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Phil O'Keefe

Bound fretboards?

Do you like bound fretboards  

9 members have voted

  1. 1. Do you like bound fretboards?

    • I like the look, and prefer guitars that have them
      6
    • I like the look, but the downsides outweigh that IMO
      1
    • I don't care for the way they look
      0
    • Terry D
      3


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There are some downsides to them, such as making the guitar more difficult to re-fret later, but I do like the way they look. However, I have plenty of guitars that I like very much that don't feature bound fingerboards, so it's not a deal breaker for me either way. 

How about you? Do you prefer guitars with bound fretboards or do you prefer unbound necks? 

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Terry D...I have examples of both...makes no difference to me; as long as the guitar plays well, I don't give a rat's patootie:wave:

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3 minutes ago, daddymack said:

Terry D...I have examples of both...makes no difference to me; as long as the guitar plays well, I don't give a rat's patootie:wave:

What's a patootie?... asking for a friend. 😉 

 

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A-hem: I was using the more pejorative 2.2, not the more archaic 1.1

pa·too·tie
/pəˈto͞odē/
noun
  1. 1.
    informaldated
    a girlfriend or a pretty girl.
    "she's a real hot patootie"
     
  2. 2.
    informalNorth American
    a person's or animal's buttocks.
    "in his mildly frazzled moments, he might refer to one of his staff as a horse's patootie"
     

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I am passionately neutral. Not gonna make or break decision, though I do like the smoothness on the hand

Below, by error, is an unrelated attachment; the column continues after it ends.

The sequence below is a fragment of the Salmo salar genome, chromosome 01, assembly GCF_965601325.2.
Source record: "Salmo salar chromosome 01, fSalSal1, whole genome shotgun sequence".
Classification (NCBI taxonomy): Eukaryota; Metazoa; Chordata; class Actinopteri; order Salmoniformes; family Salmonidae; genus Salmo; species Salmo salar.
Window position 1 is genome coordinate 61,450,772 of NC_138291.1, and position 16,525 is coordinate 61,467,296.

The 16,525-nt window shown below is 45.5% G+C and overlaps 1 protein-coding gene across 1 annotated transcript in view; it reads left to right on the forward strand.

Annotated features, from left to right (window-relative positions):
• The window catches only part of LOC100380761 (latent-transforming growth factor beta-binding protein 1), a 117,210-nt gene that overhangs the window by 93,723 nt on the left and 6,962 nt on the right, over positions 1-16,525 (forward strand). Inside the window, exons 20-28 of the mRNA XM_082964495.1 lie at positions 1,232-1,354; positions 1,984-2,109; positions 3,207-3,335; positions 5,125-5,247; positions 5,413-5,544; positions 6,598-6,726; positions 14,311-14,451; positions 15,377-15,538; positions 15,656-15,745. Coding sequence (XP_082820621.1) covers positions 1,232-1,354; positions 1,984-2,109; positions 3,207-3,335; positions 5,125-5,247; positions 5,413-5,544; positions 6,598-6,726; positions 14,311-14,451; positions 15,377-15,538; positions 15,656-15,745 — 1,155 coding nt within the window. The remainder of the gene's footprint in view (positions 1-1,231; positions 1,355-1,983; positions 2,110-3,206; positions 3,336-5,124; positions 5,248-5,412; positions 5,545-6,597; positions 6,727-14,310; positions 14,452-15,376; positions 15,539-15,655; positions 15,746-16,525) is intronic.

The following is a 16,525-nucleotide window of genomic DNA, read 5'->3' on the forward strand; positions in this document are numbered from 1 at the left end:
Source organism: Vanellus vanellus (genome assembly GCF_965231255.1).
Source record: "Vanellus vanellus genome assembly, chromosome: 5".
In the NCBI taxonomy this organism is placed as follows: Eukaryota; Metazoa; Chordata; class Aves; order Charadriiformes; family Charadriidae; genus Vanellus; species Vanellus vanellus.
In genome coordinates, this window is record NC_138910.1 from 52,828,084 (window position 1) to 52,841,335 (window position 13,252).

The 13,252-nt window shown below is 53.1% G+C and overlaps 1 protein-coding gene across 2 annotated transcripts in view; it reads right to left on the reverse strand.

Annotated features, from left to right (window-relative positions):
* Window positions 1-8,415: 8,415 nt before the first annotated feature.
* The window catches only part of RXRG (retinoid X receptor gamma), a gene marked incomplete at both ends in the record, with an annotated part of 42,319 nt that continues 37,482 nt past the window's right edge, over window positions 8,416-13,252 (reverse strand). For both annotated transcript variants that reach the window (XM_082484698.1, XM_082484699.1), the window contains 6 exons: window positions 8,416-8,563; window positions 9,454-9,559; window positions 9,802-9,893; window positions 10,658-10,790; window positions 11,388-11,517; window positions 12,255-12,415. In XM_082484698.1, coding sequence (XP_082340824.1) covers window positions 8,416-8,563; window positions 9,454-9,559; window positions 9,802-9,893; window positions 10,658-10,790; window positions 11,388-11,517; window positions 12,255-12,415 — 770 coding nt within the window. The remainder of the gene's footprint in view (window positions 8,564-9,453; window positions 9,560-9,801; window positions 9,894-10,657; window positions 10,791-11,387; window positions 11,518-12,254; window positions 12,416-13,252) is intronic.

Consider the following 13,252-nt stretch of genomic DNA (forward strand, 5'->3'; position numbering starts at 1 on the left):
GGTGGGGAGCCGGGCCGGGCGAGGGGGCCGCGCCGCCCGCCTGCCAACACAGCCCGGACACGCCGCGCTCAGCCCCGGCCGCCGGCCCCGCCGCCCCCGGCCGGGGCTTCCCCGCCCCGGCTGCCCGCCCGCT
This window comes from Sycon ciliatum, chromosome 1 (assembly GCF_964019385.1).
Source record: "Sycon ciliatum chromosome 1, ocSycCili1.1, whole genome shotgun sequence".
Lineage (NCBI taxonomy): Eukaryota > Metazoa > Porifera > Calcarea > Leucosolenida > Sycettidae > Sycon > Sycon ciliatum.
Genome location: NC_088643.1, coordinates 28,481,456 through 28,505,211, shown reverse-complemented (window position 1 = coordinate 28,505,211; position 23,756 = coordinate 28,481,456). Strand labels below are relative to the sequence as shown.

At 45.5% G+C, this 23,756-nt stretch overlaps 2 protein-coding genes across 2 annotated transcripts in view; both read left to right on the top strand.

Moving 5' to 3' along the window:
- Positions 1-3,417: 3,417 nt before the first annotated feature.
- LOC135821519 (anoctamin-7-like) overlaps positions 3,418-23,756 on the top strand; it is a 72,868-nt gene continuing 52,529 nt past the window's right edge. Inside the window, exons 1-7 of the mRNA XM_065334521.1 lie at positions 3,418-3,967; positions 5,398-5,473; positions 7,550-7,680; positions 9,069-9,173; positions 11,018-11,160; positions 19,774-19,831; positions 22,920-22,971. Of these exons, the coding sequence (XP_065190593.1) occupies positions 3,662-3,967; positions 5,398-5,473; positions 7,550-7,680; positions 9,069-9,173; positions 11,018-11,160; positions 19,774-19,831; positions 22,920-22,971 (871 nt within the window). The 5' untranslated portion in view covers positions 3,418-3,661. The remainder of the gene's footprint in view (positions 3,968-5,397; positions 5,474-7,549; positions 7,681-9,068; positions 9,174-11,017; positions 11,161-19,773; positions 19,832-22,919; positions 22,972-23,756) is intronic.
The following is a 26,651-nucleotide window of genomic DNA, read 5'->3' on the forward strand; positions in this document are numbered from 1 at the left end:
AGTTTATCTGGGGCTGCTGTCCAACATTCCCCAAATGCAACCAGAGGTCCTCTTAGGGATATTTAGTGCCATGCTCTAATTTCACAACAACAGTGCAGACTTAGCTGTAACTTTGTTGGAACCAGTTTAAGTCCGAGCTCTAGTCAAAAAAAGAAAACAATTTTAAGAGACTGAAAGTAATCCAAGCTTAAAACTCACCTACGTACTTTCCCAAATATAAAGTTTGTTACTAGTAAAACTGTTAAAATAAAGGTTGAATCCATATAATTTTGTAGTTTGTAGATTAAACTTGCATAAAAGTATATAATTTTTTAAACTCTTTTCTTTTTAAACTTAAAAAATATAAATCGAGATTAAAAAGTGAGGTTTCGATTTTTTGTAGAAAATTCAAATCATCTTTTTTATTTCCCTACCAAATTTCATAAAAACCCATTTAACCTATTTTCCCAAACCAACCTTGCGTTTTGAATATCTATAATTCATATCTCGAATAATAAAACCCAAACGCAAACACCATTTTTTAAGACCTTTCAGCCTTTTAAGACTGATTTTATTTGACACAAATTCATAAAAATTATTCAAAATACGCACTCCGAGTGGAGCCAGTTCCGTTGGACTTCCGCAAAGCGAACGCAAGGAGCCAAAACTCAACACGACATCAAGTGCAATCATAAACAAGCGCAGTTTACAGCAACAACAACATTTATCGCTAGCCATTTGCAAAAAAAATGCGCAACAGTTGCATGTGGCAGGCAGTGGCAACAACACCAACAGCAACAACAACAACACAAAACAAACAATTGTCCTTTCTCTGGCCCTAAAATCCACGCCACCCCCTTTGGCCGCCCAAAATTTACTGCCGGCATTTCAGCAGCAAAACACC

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Re-fret is an issue for me.

Frets are like strings - but you don't have to change them as often.

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My "good" acoustic has a bound fretboard, as does my banjo. All my other guitars are unbound. Binding looks cool but it's not a deal breaker one way or the other.

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Guitars with bound necks and bodies are typically a higher quality instrument using higher quality materials. If you're believer that hands on equals higher quality then bound necks require a lot of hands on compared to unbound necks which are mass produced at much higher levels often using lower quality woods or at least woods that see less inspection due to lower hands on  percentages. 

  The biggest point is, when you bind necks and bodies, the added routing isn't going to work out so hot if you have crappy wood quality. Knots and wood grain issues are not good candidates for routing because you wind up having to fill anything that chips away. Binding is usually reserved for instruments built with better woods, so you usually wind up with an instrument that sounds better and is built better. 

 

I agree with others when it comes to re-fretting however.  I've done many bound necks and it typically takes twice as long because each fret needs to be custom sized before installing them. Cleaning the channels, in the fretboard trimming the fret tangs are all a big challenge.  My Rickenbacker was probably the toughest bound neck I've done because it has a lacquered rosewood fretboard. Removing frets without chipping was dam near impossible and gluing tiny chips back using tweezers wasn't exactly fun. Luckily I could glue the frets in lacquer the edges which covers up allot of that work. 

I've done Gibson's too.  I typically remove the Nubs and place the fret over the binding (same was a Les Paul does when he re-frets) I'll typically wait till the frets are paper thin first though. 

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spacer.pngI love bound necks when they fit the model. It doesn’t work for Teles, IMO. It’s purely visual for me.

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